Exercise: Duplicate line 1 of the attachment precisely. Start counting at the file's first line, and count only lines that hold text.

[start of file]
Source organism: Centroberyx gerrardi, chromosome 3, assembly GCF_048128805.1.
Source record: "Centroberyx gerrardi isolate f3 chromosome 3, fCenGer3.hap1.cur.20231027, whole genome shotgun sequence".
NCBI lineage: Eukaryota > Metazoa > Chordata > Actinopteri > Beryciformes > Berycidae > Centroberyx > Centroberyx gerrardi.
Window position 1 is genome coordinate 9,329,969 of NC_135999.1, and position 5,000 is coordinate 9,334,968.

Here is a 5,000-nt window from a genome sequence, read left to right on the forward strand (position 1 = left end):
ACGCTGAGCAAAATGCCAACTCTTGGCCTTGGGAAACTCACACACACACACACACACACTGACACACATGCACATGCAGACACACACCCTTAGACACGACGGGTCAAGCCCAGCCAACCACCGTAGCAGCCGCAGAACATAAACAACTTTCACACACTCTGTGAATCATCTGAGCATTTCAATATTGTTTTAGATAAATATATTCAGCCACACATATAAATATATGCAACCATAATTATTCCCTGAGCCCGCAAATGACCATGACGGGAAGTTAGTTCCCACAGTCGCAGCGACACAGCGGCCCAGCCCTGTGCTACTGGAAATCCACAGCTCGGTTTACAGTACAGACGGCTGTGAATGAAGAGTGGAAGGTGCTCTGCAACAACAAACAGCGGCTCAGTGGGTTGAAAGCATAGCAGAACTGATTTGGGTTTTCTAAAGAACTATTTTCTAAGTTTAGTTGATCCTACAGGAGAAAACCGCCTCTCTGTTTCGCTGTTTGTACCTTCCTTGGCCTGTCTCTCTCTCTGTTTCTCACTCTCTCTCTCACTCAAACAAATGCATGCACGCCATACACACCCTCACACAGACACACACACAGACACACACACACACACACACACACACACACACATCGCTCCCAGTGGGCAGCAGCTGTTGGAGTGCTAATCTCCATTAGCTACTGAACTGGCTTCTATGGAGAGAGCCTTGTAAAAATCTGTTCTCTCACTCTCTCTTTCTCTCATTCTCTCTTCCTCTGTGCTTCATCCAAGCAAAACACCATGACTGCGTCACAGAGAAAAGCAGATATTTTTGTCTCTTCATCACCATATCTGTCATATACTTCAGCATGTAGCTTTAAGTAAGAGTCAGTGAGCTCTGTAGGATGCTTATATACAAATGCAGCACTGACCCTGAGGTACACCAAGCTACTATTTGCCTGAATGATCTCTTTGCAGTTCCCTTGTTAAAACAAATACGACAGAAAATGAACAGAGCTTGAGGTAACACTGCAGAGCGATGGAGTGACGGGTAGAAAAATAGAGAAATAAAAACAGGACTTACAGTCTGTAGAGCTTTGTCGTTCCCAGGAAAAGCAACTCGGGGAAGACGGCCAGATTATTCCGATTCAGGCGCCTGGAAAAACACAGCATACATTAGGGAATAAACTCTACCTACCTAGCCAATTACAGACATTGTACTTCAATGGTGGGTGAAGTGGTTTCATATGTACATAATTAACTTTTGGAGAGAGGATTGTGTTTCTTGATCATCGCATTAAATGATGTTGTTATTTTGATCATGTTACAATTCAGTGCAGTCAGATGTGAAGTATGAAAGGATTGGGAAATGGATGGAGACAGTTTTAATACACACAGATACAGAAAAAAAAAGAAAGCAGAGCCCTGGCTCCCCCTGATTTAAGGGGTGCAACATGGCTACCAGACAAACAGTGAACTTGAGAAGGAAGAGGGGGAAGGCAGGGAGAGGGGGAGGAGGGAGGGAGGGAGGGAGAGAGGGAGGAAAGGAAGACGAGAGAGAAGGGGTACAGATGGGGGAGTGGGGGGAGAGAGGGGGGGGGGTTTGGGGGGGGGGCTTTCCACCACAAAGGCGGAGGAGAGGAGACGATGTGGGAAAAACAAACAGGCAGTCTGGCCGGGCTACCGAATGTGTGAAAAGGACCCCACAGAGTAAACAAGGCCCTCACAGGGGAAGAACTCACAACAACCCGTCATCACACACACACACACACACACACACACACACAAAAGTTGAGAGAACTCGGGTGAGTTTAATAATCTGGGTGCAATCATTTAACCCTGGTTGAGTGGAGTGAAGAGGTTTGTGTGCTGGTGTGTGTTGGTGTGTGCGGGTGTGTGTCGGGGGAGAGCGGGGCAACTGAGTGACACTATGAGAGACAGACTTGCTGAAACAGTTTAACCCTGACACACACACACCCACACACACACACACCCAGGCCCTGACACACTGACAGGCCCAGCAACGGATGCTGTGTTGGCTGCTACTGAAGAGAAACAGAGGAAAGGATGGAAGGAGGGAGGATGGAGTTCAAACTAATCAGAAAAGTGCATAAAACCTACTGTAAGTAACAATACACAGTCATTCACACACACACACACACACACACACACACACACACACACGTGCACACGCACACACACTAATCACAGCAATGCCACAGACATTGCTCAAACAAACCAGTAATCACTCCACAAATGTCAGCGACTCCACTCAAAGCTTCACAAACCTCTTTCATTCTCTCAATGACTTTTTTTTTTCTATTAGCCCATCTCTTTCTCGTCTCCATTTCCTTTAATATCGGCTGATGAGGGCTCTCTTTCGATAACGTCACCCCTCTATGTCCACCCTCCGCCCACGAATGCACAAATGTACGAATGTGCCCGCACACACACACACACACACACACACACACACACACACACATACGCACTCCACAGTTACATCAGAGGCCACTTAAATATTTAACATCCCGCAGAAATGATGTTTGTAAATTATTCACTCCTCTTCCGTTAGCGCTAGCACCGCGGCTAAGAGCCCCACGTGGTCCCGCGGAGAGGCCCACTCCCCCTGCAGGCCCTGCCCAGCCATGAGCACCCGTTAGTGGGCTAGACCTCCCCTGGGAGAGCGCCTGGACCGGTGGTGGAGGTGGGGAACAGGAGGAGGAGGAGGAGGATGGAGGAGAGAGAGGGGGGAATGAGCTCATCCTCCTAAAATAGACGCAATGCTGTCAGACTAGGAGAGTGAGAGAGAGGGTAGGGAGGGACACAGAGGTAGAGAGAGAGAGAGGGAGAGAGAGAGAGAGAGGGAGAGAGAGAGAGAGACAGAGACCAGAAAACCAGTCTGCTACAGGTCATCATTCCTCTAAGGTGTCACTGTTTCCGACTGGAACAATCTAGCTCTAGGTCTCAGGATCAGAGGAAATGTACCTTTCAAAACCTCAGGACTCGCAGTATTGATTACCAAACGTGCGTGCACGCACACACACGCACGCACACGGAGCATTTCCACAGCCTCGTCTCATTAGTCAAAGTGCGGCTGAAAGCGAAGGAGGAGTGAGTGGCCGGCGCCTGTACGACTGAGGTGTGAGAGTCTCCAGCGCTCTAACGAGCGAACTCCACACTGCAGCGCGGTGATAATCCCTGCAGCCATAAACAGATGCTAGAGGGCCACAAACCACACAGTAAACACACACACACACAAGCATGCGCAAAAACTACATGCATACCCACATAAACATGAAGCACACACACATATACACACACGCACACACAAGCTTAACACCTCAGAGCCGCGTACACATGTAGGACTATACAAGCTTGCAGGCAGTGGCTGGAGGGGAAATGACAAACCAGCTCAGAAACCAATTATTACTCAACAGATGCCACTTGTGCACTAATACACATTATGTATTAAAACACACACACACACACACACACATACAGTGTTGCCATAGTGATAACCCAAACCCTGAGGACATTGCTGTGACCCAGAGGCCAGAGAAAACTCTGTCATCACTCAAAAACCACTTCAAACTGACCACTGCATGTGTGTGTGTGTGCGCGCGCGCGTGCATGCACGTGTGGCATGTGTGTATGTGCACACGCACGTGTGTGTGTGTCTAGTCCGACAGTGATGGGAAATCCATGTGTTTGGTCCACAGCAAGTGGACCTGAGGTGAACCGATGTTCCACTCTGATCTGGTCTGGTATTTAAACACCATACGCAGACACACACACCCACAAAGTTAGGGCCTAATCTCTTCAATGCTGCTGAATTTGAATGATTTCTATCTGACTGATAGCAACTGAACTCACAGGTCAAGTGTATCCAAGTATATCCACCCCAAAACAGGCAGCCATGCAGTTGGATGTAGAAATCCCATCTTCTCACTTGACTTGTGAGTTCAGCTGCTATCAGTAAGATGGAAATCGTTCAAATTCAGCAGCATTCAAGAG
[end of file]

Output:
Source organism: Centroberyx gerrardi, chromosome 3, assembly GCF_048128805.1.